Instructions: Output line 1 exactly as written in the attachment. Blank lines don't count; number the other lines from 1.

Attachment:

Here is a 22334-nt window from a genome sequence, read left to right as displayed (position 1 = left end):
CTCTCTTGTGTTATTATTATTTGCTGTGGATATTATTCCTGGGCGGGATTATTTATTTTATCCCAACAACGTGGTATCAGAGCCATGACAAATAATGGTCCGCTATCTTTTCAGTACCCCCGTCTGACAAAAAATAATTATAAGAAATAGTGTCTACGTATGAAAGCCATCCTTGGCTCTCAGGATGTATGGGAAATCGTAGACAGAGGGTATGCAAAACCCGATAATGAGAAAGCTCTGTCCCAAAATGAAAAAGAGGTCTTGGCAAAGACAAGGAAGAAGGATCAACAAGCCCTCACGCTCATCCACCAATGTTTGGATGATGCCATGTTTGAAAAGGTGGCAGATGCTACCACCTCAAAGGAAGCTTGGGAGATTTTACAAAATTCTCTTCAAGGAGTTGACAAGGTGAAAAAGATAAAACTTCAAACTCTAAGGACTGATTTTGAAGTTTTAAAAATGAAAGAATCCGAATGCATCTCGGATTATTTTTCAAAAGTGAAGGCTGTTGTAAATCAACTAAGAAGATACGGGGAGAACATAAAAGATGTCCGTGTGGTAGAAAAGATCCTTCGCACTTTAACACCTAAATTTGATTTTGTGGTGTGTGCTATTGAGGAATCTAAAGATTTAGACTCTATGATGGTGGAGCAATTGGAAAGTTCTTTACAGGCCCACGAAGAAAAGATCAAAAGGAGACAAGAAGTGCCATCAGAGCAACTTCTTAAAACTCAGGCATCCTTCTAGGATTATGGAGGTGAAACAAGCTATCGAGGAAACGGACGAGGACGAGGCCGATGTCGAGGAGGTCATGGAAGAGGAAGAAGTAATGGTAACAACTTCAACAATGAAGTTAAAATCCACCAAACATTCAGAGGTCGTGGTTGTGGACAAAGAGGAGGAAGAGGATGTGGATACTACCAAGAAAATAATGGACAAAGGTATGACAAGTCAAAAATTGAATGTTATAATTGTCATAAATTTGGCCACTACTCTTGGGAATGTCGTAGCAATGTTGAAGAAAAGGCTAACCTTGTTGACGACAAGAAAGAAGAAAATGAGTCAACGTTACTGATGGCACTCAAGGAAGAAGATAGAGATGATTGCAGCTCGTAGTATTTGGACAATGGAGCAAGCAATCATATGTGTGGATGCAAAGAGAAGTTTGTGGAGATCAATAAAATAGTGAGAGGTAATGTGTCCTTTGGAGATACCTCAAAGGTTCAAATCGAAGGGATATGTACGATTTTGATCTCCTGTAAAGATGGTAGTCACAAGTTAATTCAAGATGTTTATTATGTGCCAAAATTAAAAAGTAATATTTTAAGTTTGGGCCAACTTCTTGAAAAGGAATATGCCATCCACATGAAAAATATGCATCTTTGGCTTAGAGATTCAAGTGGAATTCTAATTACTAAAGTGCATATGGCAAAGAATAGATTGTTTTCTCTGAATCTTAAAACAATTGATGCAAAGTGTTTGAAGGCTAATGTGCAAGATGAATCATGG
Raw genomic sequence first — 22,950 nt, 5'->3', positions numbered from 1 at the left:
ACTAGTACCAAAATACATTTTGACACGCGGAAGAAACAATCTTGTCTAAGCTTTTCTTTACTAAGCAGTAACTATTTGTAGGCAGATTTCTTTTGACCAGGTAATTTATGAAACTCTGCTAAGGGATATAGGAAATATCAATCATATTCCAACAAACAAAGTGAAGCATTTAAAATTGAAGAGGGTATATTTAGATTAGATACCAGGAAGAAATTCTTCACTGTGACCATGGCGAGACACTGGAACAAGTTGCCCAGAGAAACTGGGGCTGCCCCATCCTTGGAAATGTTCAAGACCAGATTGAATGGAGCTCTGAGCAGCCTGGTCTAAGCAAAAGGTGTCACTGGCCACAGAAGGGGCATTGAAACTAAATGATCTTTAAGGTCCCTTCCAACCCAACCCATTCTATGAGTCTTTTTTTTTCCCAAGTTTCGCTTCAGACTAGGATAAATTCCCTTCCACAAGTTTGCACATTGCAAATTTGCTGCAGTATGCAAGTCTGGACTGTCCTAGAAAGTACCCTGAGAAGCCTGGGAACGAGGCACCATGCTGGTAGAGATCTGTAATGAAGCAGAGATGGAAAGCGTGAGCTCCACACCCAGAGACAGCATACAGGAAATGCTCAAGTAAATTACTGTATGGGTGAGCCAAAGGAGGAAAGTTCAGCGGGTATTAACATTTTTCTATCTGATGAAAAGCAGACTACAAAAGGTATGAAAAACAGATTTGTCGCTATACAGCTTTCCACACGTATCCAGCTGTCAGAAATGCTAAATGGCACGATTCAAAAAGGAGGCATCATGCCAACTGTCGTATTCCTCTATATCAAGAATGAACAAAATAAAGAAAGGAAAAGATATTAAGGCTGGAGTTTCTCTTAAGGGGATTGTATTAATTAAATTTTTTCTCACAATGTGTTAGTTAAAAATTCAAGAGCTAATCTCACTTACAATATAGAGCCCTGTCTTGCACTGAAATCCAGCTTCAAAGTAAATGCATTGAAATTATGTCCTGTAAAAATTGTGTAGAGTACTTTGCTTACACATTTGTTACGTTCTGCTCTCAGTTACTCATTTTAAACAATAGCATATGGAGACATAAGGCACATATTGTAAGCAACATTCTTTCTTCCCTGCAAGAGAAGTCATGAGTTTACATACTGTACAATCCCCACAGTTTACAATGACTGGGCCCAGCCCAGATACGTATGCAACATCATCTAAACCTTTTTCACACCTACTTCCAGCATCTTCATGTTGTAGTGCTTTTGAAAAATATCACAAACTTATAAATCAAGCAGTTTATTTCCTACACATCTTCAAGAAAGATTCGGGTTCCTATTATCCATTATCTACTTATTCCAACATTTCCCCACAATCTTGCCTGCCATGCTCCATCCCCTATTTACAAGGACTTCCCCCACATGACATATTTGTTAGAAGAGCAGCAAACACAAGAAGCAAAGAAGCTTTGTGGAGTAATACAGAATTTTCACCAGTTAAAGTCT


Here is a 22334-nt window from a genome sequence, read left to right as displayed (position 1 = left end):